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The Boston Phoenix Unblocking Harry

Woody Allen deconstructs himself.

By Gary Susman

DECEMBER 29, 1997:  Deconstructing Harry, Written and directed by Woody Allen. With Caroline Aaron, Woody Allen, Kirstie Alley, Bob Balaban, Richard Benjamin, Eric, Bogosian, Billy Crystal, Judy Davis, Hazelle Goodman, Mariel Hemingway, Amy Irving, Julie Kavner, Eric Lloyd, Julia Louis-Dreyfus, Tobey Maguire, Demi Moore, Elisabeth Shue, Stanley Tucci, and Robin Williams. A Fine Line Features release.

In one of those life-imitates-art-imitates-life moments of synchronicity of the kind that marks Woody Allen's movies, I glimpsed Philip Roth on a sidewalk on Manhattan's Upper West Side just hours before I watched Deconstructing Harry. Harry is essentially a Roth novel on celluloid, a scabrously funny, deeply disturbing fable about a testosterone-poisoned self-loathing Jewish writer. Any resemblance to the real-life Allen (or Roth) is more than coincidental but less than incriminating. (Later, I read a rumor that Roth is currently dating Mia Farrow.)

Harry Block (played by Allen) is a successful Upper West Side novelist who cannibalizes his own life for his art. He's betrayed almost everyone in his life, either by caricaturing them in his books or through his unquenchable libido. Married and divorced three times, Harry has slept with innumerable inappropriate women: prostitutes; a sister-in-law, Lucy (Judy Davis); his analyst, Joan (Kirstie Alley); her patient (after he's married Joan); and such pliable young acolytes as Fay (Elisabeth Shue). The film is set during a few days when Harry's crises converge: Lucy has threatened him with a gun upon reading about their affair in his latest book; ex-wife Joan is curtailing his access to their young son; he learns that Fay is abandoning him to marry his erstwhile best friend, Larry (Billy Crystal); and he's suffering for the first time from writer's block (get it?).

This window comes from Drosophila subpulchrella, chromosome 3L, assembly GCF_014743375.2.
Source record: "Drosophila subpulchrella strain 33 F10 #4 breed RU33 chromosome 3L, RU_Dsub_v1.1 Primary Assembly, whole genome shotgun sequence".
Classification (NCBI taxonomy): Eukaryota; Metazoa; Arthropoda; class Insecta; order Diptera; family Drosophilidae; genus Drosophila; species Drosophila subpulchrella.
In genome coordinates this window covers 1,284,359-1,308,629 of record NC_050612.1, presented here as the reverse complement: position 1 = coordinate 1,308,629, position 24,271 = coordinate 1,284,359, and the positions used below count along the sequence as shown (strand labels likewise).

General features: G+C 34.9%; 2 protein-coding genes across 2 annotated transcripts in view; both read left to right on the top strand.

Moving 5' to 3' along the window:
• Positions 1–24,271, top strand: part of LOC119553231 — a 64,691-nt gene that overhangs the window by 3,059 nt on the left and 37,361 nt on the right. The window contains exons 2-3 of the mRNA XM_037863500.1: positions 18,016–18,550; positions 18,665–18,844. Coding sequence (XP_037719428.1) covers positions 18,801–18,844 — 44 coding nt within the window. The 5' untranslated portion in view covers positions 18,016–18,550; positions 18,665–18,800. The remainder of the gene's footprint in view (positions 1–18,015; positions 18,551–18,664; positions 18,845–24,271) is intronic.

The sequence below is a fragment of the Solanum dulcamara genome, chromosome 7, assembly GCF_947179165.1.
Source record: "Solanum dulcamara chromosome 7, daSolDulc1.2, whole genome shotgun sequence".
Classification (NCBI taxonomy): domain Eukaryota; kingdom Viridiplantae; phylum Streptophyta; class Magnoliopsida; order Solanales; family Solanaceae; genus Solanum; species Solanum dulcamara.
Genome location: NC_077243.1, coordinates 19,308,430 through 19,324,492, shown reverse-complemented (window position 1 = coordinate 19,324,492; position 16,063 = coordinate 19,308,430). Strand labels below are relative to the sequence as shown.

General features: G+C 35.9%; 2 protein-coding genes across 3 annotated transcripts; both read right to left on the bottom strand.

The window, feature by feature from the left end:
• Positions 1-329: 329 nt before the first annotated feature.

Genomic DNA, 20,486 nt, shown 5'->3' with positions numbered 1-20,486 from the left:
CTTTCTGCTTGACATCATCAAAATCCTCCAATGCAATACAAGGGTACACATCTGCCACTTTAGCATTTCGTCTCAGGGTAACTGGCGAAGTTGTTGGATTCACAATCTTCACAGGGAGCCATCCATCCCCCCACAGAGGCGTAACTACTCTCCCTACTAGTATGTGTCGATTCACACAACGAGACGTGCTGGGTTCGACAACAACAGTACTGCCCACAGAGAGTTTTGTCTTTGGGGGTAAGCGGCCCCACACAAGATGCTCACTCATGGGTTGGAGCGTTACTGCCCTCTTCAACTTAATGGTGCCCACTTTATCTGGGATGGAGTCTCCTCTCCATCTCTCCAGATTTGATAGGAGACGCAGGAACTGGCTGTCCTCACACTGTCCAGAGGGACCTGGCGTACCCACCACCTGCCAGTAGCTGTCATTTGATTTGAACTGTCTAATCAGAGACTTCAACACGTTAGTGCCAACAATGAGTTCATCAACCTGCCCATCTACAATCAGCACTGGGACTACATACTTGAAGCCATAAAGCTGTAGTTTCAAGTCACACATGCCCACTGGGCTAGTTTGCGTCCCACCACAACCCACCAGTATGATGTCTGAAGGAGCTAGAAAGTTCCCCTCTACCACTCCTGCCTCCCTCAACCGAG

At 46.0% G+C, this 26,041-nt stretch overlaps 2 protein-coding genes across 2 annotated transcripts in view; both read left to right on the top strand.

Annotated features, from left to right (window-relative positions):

The film posits the inability to distinguish art from life as Harry's root problem. (And Allen's? True, the prolific Allen has clearly never suffered from writer's block, and he slept with his girlfriend's daughter, not his wife's sister. Otherwise, it's hard to argue that Harry Block isn't Woody Allen.) Late in the film, Harry even admits that a character who seems a thinly veiled version of himself really is him. Throughout the film, Harry's stories are acted out on screen by an absurdly overqualified cast of bit players including Robin Williams, Julia Louis-Dreyfus, Stanley Tucci, Julie Kavner, Tobey Maguire, Richard Benjamin (who played Roth's fictional alter egos in Goodbye, Columbus and Portnoy's Complaint), and Demi Moore (who gets laughs just by being cast as the fictional Joan, a shrink turned religious Jew). As Harry's mind unravels, his fictional characters start popping up to berate him in his real life (à la Purple Rose of Cairo). Further, the movie's dense and complex structure, laden with flashbacks, stories, fantasies, and doubled characters, makes the distinction between Harry's life and his fiction especially confusing for the viewer.

Allen has a lot of fun fudging the art-versus-reality conundrum, and devoted Allenologists will enjoy sifting for clues, but these Pirandellian games are a red herring. Ultimately, the moral of the story, as in Bullets over Broadway, is that it's possible to be both a great artist and a morally reprehensible human being. Once Harry learns to accept the fact that he is, in his words, a guy who can't function well in life but only in art, his writer's block disappears. Such an acknowledgment doesn't excuse Harry's (or Allen's) moral failings, but neither does it cancel out his art's own merits.

In the case of Deconstructing Harry, those merits are a funny screenplay filled with the usual Allen one-liners, a bracingly frequent (for Allen) use of profanity for comic purposes, some hilarious visual set pieces (Robin Williams as an actor who is literally out of focus; a Star Wars-themed bar mitzvah), and Allen's sardonic approach to the Big Questions (religion, sex, the afterlife). Then again, there's the film's misogyny (most of the women are unflatteringly lit harridans). Hazelle Goodman shines as the first prominent black character in an Allen movie, but she's an earthy prostitute in pink hot pants. I laughed throughout the movie, then felt nauseated afterward. Allen has created a bold, scathing, fuck-you of a film, but I wouldn't necessarily want to run into him on the sidewalk.


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